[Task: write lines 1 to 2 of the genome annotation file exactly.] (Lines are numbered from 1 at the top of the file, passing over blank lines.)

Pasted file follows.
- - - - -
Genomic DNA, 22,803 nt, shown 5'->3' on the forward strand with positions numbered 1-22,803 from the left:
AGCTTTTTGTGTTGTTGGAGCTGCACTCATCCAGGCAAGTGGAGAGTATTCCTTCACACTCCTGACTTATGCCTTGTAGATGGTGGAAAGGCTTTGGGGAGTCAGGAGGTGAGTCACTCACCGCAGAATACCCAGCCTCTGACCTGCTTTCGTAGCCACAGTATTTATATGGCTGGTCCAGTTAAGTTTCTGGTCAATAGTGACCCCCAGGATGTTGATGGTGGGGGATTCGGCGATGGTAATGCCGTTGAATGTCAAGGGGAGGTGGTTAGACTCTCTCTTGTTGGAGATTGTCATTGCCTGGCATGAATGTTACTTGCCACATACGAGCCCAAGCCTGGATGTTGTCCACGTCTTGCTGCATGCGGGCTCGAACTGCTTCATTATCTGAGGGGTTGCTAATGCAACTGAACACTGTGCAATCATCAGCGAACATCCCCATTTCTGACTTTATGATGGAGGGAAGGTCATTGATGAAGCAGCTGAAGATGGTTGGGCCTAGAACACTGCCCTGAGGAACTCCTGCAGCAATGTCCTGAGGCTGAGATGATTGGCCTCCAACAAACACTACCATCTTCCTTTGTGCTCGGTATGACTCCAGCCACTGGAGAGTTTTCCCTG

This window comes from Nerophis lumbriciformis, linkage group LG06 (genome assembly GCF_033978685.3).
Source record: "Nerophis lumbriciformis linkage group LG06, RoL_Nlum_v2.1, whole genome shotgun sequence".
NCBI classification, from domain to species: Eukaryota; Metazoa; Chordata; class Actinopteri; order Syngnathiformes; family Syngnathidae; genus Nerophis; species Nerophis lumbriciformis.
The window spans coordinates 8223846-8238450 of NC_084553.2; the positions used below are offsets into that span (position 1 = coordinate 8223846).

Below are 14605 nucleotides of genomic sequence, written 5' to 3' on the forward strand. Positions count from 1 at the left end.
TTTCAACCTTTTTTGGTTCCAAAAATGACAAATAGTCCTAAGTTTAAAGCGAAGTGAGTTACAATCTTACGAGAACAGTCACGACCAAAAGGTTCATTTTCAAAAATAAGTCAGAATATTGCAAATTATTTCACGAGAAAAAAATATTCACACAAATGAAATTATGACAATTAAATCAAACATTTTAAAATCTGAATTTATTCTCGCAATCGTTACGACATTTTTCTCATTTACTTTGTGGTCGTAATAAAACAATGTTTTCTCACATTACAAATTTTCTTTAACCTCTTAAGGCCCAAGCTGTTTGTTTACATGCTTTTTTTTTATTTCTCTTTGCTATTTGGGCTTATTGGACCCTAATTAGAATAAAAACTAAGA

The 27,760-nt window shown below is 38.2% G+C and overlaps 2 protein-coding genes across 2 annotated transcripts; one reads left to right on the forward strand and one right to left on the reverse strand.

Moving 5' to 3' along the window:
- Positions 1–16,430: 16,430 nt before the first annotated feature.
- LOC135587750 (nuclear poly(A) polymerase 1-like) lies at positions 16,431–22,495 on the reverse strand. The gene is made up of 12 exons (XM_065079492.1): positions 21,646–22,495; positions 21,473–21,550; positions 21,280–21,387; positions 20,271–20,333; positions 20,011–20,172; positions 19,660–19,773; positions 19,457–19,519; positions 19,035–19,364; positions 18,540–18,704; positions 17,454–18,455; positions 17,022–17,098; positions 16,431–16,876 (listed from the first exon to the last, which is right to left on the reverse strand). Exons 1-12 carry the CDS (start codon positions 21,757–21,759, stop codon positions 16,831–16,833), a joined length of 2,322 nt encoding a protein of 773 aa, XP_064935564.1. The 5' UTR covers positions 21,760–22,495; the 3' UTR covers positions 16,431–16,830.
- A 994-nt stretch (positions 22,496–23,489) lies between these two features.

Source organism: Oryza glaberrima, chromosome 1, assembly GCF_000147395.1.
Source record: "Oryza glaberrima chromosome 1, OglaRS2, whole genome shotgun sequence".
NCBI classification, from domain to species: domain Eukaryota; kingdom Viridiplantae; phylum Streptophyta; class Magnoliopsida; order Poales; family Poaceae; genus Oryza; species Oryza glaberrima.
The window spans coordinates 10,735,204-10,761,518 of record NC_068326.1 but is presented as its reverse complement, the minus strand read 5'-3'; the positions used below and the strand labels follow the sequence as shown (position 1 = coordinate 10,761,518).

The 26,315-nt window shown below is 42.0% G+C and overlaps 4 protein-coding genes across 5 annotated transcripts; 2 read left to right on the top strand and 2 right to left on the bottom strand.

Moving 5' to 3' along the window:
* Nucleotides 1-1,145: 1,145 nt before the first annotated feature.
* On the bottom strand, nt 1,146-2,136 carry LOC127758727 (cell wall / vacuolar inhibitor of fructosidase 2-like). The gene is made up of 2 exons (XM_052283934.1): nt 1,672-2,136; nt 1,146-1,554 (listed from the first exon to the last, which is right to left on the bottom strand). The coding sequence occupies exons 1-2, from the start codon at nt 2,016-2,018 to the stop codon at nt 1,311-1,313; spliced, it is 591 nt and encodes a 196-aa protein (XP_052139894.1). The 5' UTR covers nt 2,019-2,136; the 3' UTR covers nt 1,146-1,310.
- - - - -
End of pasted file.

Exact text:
Genomic DNA, 22,803 nt, shown 5'->3' on the forward strand with positions numbered 1-22,803 from the left:
AGCTTTTTGTGTTGTTGGAGCTGCACTCATCCAGGCAAGTGGAGAGTATTCCTTCACACTCCTGACTTATGCCTTGTAGATGGTGGAAAGGCTTTGGGGAGTCAGGAGGTGAGTCACTCACCGCAGAATACCCAGCCTCTGACCTGCTTTCGTAGCCACAGTATTTATATGGCTGGTCCAGTTAAGTTTCTGGTCAATAGTGACCCCCAGGATGTTGATGGTGGGGGATTCGGCGATGGTAATGCCGTTGAATGTCAAGGGGAGGTGGTTAGACTCTCTCTTGTTGGAGATTGTCATTGCCTGGCATGAATGTTACTTGCCACATACGAGCCCAAGCCTGGATGTTGTCCACGTCTTGCTGCATGCGGGCTCGAACTGCTTCATTATCTGAGGGGTTGCTAATGCAACTGAACACTGTGCAATCATCAGCGAACATCCCCATTTCTGACTTTATGATGGAGGGAAGGTCATTGATGAAGCAGCTGAAGATGGTTGGGCCTAGAACACTGCCCTGAGGAACTCCTGCAGCAATGTCCTGAGGCTGAGATGATTGGCCTCCAACAAACACTACCATCTTCCTTTGTGCTCGGTATGACTCCAGCCACTGGAGAGTTTTCCCTG